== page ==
SAN PEDRO SULA – Guatemalan search brigades pulled the first bodies Friday from a massive rain-fueled landslide where at least 100 people are believed to be entombed, as the remains of Hurricane Eta moved across Caribbean waters, strengthening en route to Cuba.
Governments worked to tally the displaced and dead, and recover bodies from landslides and flooding caused by Eta, now a tropical depression, that claimed dozens of lives from Mexico to Panama.
In southern Mexico, across the border from Guatemala, 19 people died as heavy rains attributed to Eta caused mudslides and swelled streams and rivers, according to Chiapas state civil defense official Elías Morales Rodríguez.
The worst incident occurred in the mountain township of Chenalho, where 10 people were swept away by a rain-swollen stream; their bodies were later found downstream. Mexico's National Meteorological Service said Eta's “broad circulation is causing intense to torrential rains on the Yucatan peninsula and in southeastern Mexico.”
In Guatemala, the first army brigade reached a massive landslide Friday morning in the central mountains where an estimated 150 homes were buried Thursday. They recovered three bodies, according to an army spokesman. In a news conference, President Alejandro Giammattei said he believed there were at least 100 dead there in San Cristobal Verapaz, but noted that was still unconfirmed.
“The panorama is complicated in that area,” he said, noting rescuers were struggling to access the site.
Tropical Depression Eta was centered 275 miles (445 kilometers) west-southwest of Grand Cayman. It was moving northeast at 12 mph (19 kph) and had maximum sustained winds of 35 mph (55 kph).
Hurricane Eta’s arrival Tuesday afternoon in northeast Nicaragua followed days of drenching rain as it crawled toward shore. Its slow, meandering path north through Honduras pushed rivers over their banks and pouring into neighborhoods where families were forced onto rooftops to wait for rescue.
Wendi Munguía Figueroa, 48, and nine relatives huddled Friday morning on the corrugated metal roof of her home in Honduras surrounded by brown floodwaters, but with little drinking water remaining.
“We can’t get off our houses’ roofs because the water is up to our necks in the street,” Munguía said. She managed about two hours of sleep Thursday night between the intermittent rain and damp chill.
Munguía had yet to see any rescue boats or any authorities. Her neighbors likewise occupied their roofs.
Her home in La Lima, a San Pedro Sula suburb, is 150 feet from the roiling Chamelecon river and only a short way from the international airport’s runway. The neighborhood flooded in 1998 during Hurricane Mitch — a storm that killed more than 9,000 people in Central America — but Munguía said there is more water this time.
It had been raining hard since Monday even though Eta’s center didn’t enter Honduras until Wednesday. Anticipating flooding they had started raising appliances and other household items, but the water entered in a torrent Thursday morning.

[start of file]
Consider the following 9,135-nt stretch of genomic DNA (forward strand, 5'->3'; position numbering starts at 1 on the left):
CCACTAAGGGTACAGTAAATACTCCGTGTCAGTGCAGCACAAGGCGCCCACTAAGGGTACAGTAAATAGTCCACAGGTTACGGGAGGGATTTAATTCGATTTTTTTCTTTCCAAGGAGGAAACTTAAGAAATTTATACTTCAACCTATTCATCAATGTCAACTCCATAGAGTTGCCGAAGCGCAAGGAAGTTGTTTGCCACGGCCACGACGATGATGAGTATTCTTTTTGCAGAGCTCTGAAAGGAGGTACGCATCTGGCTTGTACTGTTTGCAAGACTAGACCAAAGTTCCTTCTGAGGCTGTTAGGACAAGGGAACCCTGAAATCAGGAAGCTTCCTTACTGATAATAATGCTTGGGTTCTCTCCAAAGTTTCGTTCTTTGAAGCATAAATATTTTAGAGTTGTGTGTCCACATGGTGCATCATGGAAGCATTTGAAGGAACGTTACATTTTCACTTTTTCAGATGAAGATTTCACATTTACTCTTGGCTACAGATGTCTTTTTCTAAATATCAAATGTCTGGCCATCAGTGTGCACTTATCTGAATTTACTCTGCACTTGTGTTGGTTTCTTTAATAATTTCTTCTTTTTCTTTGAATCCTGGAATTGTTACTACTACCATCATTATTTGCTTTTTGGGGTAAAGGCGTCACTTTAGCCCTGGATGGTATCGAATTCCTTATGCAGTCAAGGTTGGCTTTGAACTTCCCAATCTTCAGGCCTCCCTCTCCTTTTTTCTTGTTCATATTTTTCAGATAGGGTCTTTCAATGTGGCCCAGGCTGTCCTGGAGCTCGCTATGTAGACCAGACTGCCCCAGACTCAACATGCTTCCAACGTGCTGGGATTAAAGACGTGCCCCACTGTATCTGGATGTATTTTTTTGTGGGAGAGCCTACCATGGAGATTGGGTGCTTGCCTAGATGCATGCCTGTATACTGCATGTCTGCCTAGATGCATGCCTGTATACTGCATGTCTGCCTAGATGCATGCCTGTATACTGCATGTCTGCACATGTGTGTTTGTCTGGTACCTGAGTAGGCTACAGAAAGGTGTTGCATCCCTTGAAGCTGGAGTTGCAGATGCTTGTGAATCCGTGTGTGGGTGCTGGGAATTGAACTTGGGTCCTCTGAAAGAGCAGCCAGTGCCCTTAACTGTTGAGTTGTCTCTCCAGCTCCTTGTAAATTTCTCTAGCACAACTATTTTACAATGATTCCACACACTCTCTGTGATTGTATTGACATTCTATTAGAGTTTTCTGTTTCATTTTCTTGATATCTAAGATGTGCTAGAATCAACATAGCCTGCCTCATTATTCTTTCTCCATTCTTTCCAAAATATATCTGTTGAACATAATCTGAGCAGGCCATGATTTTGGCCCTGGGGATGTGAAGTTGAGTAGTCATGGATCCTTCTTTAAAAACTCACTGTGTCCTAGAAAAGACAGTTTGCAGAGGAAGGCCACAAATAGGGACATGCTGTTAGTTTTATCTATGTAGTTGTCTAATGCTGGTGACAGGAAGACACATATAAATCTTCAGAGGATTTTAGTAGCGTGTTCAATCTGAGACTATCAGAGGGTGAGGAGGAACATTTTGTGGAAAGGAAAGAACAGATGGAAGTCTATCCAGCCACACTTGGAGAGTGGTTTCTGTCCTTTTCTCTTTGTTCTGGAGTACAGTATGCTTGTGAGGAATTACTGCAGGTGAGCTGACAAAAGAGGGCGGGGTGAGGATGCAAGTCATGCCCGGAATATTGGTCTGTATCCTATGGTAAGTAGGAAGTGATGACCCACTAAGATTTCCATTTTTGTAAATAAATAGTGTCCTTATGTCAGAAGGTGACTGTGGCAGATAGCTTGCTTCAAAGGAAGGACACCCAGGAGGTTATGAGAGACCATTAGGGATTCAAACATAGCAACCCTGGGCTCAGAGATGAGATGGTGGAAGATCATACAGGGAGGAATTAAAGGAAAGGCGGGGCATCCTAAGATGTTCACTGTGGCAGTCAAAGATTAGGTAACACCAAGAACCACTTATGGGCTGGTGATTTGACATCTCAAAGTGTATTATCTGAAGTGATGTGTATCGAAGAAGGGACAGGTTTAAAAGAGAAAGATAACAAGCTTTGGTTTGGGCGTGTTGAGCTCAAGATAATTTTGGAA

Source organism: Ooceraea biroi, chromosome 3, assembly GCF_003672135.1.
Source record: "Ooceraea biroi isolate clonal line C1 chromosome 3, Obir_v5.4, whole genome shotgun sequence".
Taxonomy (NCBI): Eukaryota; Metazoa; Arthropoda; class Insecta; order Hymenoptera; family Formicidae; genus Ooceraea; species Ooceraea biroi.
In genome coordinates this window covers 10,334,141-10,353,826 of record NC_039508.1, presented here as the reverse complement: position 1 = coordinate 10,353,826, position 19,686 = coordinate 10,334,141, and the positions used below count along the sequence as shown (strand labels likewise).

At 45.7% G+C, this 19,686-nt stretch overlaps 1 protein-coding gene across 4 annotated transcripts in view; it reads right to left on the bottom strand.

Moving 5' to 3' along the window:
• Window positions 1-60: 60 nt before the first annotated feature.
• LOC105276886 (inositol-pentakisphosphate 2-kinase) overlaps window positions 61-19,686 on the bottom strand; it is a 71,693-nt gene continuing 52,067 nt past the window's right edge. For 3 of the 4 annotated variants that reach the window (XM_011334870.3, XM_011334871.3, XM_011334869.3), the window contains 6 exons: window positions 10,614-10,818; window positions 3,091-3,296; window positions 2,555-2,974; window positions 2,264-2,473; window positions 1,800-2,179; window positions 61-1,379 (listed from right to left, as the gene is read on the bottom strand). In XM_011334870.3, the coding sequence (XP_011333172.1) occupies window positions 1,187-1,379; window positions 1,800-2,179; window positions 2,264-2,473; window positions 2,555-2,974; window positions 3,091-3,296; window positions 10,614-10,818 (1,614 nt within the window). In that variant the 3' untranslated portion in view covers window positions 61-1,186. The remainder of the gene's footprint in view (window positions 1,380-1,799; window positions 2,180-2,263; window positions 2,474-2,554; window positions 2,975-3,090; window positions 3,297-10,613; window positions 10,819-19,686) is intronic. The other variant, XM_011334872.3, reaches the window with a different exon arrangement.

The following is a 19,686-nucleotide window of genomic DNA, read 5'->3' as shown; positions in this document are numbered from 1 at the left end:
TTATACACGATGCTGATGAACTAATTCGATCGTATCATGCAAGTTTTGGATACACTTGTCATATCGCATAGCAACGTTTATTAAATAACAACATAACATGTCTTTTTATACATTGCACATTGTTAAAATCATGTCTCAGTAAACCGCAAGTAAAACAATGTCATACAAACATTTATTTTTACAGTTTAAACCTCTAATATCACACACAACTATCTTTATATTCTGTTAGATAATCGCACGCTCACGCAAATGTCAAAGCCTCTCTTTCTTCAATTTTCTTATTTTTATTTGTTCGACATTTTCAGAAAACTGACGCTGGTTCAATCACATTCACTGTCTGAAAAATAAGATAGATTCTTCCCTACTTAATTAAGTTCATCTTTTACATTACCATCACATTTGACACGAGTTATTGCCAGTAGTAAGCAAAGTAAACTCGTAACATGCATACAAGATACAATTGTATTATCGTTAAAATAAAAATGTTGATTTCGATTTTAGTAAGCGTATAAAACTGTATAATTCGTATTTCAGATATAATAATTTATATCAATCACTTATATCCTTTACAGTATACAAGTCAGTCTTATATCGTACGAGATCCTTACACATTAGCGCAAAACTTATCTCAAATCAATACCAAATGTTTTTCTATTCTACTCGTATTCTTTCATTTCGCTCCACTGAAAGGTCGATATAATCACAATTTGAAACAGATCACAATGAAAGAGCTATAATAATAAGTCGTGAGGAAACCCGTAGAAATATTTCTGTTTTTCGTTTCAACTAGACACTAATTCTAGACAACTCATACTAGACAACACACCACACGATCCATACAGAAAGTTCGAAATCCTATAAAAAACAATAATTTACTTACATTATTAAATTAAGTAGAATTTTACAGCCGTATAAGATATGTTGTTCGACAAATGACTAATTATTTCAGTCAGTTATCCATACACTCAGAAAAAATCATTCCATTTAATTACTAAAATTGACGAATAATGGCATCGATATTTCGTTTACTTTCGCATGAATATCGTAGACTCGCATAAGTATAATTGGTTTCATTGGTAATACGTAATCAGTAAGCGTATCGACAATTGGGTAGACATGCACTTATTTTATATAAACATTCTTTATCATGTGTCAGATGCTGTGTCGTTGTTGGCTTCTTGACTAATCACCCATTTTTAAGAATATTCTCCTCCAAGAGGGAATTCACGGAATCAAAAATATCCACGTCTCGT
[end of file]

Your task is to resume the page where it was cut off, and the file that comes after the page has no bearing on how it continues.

“In 10 minutes my house filled up,” she said. “We couldn’t escape in any direction because everywhere was full of water.”
Francisco Argeñal, chief meteorologist at the Center for Atmospheric, Oceanographic and Seismic Studies, said as much as 8 inches of rain had fallen in just the past two days in some areas.
The death toll in Honduras rose to at least 21 people Friday, confirmed by local authorities, but the country’s emergency management agency reported only eight.
“We know there are a lot of dead people, we’ve seen them, but until we receive official information we can’t certify them,” explained Marvin Aparicio, head of the agency’s incident command system. “In the coming hours, we are going to start to see, to our regret, Dante-esque scenes of people found dead” as floodwaters recede.
The government estimates more than 1.6 million have been affected. It said rescues were happening Friday in San Pedro Sula and La Lima, but the need was great and resources limited.
The U.S. State Department said in a statement Friday that four U.S. helicopters from the Soto Cano Air Base near Tegucigalpa had flown to San Pedro Sula to participate in rescue operations. U.S. helicopters were also assisting in Panama where authorities confirmed five deaths in the western province of Chiriqui, which borders Costa Rica.
Observers are already anticipating that the havoc wrought by Eta will pressure more people to migrate from countries that are already some of the primary senders of migrants to the United States border in recent years.
The forecast had Eta strengthening to a tropical storm late Friday before nearing the Cayman Islands Saturday and crossing Cuba Sunday. From there it could reach Florida or eventually head toward the U.S. Gulf coast, though the long-term path remained uncertain.
“Whatever comes out (of Central America) is going to linger a while,” said Colorado State University hurricane researcher Phil Klotzbach. “I’m not convinced we’re done with Eta.”
Associated Press writers Marlon González in Tegucigalpa, Honduras, Seth Borenstein in Kensington, Maryland and Christopher Sherman in Mexico City contributed to this report.